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The World Wide Web came about in the 1990's. In the 2000's, the preponderance of "blogs" (short for "weblogs"), as opposed to traditional websites, changed the feel of entire web.
To answer that question, one must first understand what a "blog" is. What is it that differentiates a blog from a traditional website? What is it that has made the blog so successful?
The reason people made so much fuss about the world wide web when it first appeared is that websites allow absolutely anyone to broadcast information easily to hundreds of millions of people all over the world, in an ever-growing variety of media. Websites blurred the boundary between the active broadcaster of information (i.e. a person or organization with money) and the passive consumer of information. The level of change is comparable to that experienced in Europe when the printing press was invented and manuscripts no longer had to be copied by hand by people with infinite time (i.e. employed by the powerful Catholic church).
In the early days of the web, people's websites sometimes had "news" or "recent changes" section that the sites' maintainers updated on a semi-regular basis. Soon, a few people started to use these "recent changes" sections to start writing about their lives. Online diaries appeared. Programs were written to make it easier for people to write periodic site updates without having to manually edit their HTML files. Eventually sites like Livejournal and Blogspot allowed people to broadcast regular updates on their lives without even owning a website.
Thus, blogs appeared.
Essentially, blog entries are like speeches you make to friends: they are meant to be posted, discussed, and eventually replaced, in an ever-evolving discussion. Starting a blog is not much more difficult than calling up a group of your friends and ranting at them. You don't even have to bother with setting up a website to own a popular, well-trafficked blog. All you need is a computer with an Internet connection.
The first step to starting your own blog is to find a blogging platform that you want to use. Sites like blogger.com and wordpress.com are among the most popular of the blogging platforms used by new bloggers because they are free, easy to use, and have lots of resources. If you have an e-mail address (which is also easy to obtain for free), you can set up an account with one of these sites and start writing entries within minutes. A slightly more complicated way to start a blog, if you already have a traditional web site and are already hosting your own content, is to download useful software from wordpress.com or movabletype.org. That way, you can put a Wordpress or Movabletype-powered blog on a site that already has your own domain name (otherwise, your blog's URL would have to be something like Bobsblog.blogspot.com).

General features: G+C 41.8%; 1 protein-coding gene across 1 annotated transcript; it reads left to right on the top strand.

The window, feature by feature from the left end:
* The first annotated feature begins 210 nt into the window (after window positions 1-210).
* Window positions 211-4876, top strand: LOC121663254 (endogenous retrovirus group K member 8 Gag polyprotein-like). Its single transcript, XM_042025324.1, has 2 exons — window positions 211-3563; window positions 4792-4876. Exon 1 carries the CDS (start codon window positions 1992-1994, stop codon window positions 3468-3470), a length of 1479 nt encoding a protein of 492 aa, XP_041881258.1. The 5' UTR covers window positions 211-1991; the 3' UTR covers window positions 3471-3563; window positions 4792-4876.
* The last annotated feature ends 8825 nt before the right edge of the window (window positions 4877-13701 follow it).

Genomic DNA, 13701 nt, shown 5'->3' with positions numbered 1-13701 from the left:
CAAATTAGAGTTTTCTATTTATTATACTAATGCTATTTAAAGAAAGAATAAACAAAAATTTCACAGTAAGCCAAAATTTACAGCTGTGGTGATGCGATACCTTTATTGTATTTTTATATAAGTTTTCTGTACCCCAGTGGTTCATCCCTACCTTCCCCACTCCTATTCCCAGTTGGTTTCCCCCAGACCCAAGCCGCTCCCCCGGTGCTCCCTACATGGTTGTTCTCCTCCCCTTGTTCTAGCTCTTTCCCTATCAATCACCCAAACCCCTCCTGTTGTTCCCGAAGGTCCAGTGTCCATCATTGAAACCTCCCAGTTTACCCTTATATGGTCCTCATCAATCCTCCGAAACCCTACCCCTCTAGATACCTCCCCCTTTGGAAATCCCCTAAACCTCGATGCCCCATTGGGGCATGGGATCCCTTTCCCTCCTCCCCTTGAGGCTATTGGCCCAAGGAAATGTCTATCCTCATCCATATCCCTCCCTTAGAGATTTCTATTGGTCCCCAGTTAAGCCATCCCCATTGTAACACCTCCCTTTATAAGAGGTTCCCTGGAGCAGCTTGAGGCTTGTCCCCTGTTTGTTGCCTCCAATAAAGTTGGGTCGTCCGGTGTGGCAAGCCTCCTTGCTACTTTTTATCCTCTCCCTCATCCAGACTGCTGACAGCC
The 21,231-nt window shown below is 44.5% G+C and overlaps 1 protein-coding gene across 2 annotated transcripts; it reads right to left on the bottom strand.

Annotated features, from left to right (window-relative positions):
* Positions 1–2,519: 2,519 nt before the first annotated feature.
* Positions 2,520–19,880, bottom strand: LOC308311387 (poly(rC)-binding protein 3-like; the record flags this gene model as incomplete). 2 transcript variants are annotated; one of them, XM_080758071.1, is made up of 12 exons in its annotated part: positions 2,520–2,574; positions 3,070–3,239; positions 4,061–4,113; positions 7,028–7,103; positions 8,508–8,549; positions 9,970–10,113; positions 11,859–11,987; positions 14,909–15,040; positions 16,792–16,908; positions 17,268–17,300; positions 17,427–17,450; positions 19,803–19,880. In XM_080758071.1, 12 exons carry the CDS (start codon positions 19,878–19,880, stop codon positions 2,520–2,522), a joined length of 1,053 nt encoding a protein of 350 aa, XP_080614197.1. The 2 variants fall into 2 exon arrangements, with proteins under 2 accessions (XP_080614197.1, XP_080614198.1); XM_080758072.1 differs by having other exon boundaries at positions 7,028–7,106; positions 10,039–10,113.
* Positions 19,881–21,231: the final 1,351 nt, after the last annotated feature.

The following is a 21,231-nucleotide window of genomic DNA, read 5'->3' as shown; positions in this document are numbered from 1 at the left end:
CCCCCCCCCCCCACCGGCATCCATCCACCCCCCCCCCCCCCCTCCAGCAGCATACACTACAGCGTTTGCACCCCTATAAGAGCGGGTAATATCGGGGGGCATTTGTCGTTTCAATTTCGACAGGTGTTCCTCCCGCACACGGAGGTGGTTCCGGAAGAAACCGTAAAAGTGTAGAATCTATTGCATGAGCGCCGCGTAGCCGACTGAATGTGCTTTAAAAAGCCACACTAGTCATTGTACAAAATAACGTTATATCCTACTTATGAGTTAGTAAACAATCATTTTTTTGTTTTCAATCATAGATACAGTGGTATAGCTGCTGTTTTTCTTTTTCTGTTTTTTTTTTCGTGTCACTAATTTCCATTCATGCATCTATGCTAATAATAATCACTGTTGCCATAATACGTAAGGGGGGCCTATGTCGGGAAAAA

Of course, the trickiest part of starting a blog isn't the setting up. The trickiest parts of starting a blog are the twin complexities of writing for the blog, and promoting it. Presumably, you're starting a blog because you want your thoughts to be heard by millions. Should you just start posting blog entries about whatever comes into your head, and hope that someone will stumble upon them, perhaps from a random Google search? That's been done, especially in the early days of blogging.
Today, however, the Internet is very large. You'll be competing with thousands, if not millions, of other blogs for readers who have never heard of yours. You run the risk of no one, or close to no one reading or responding to your writing. This can be disappointing to the aspiring blogger.
As such, the next step after starting a blog is finding a theme for your blog. People no longer read blogs just to read blogs. They read them for specific reasons: for example, to keep informed about politics; or, to get arts and crafts ideas; or, to read someone's opinion about their local sports team; or, to get their "regular fix" of good short stories. You could have a blog that's just about your life, but, here, especially, you need to take particular care that it's interesting to other people to read. People don't want to read a random blog of what some random person does every day. They want to read a witty, thoughtful, idiosyncratic account of someone's particular, idiosyncratic life. Keeping your blog focused on a single theme or subject will make it easier for you to write--and will make it likelier to attract readers.
After you've found a theme you're interested in and have a lot to say about, start writing entries. At the same time, begin the first steps of blog promotion: talk about it to your friends. Find others who blog about the same subjects (sites like wordpress.com and blogger.com let you do this easily), and befriend them by commenting on their blogs. Write on message boards and forums that relate to what your blog is about (you can find these easily via Google search and clicking on links), and put a link to your blog at the end of each of your comments as a kind of signature. Create an identity for yourself on important forums and message boards, and in the minds of other important bloggers.
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